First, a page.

Keith Getty lists five of the many reasons we should all sing passionately in church this Sunday:
Each week, upwards of 100 million people in America attend church, listen responsively to the sermons, and pray sincerely. But when it comes time to sing the hymns, the level of engagement drops dramatically.
There are many proposed reasons for this fall off, all of which hold validity. It could be the wider culture’s waning interest in community singing, the diminishing levels of music education in the West, the role of choirs in schools, the unstable and increasingly narcissistic elements in church music, or even the spiritual state of our nation as a whole.
For millennia, music has been an integral part of corporate worship. The first hymns are as old as the early books of the Bible. The disciples and early church leaders sang those songs and added some of their own.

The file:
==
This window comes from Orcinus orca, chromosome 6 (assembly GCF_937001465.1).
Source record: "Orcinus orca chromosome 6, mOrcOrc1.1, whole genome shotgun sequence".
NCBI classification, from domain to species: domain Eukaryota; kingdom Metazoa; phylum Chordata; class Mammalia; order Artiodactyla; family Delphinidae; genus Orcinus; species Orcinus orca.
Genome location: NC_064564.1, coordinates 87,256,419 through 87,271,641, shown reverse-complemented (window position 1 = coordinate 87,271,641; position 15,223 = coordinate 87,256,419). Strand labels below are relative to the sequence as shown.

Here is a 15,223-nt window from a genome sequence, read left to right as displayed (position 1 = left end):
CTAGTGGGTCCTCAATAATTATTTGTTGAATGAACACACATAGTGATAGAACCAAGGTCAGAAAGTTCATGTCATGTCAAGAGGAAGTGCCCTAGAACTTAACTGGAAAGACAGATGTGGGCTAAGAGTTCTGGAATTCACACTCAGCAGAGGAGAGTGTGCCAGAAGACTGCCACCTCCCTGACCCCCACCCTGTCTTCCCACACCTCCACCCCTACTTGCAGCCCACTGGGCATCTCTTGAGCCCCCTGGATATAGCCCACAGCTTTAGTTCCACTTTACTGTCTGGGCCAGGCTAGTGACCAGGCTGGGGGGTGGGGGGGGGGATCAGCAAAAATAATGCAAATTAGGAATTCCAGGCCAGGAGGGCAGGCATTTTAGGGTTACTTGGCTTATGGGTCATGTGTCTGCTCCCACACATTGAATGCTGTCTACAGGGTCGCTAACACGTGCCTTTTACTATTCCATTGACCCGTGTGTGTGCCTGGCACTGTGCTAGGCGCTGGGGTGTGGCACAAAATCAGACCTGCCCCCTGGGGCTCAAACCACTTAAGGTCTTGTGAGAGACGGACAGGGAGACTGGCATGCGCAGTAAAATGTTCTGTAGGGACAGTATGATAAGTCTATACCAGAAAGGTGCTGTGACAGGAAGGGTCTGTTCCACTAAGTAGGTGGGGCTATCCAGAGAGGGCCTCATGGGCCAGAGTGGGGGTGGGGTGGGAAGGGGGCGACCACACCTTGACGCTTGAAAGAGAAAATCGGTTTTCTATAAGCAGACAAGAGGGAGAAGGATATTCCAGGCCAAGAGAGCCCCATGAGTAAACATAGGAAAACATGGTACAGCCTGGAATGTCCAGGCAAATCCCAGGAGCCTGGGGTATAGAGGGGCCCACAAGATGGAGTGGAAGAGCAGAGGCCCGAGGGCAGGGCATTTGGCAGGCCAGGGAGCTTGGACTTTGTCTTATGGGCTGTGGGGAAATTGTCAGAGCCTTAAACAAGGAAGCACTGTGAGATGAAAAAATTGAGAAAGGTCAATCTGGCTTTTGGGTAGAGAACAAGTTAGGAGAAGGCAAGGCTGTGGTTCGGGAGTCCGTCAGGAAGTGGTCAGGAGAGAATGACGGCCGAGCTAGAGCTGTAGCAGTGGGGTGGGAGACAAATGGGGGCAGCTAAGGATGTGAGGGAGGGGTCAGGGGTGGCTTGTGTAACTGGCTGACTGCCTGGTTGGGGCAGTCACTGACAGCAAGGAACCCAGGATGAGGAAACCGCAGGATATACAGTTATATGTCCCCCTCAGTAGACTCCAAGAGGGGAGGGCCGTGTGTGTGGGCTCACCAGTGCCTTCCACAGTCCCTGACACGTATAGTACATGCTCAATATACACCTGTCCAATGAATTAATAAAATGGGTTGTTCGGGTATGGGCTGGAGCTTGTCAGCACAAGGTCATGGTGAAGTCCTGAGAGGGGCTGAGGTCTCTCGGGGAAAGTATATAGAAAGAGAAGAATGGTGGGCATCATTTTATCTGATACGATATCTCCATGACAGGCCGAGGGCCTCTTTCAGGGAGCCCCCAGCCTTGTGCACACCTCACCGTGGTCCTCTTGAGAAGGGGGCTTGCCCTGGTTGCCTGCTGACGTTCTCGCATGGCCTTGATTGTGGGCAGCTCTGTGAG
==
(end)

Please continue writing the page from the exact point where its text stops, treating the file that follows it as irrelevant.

Notable thinkers throughout history (and into the current era) — everyone from Luther to Bach to John Newton — have so believed in the importance of corporate worship that they, too, contributed to the grand canon of hymns we know today.
As a contemporary hymn writer who travels to cities worldwide, I love to meet pastors and worship leaders and encourage them to lead their congregations in deeper, more passionate singing. Here are just five of the many reasons we should all sing passionately in church this Sunday:
1. We are commanded to sing.
We are called to sing — indeed, the Scriptures command us more than 250 times to sing. It’s hardly one of those “controversial” issues that is hard to ascertain precisely what scripture is saying. It’s not a choice. It’s not dependent on “feeling like it.” It’s not our prerogative.
Throughout biblical history, in every place and circumstance — in victory and defeat, in celebrations and festivals, in death and mourning — singing was second nature for people of faith. Indeed, the largest book of the Bible — Psalms — is itself a songbook that explores the range of human experience and interaction with God through singing.
In the New Testament, Paul tells the early churches to get together and sing. In Ephesians 5, he reiterates the call of old to engage with each other in the singing of psalms, hymns, and spiritual songs, making music from the heart.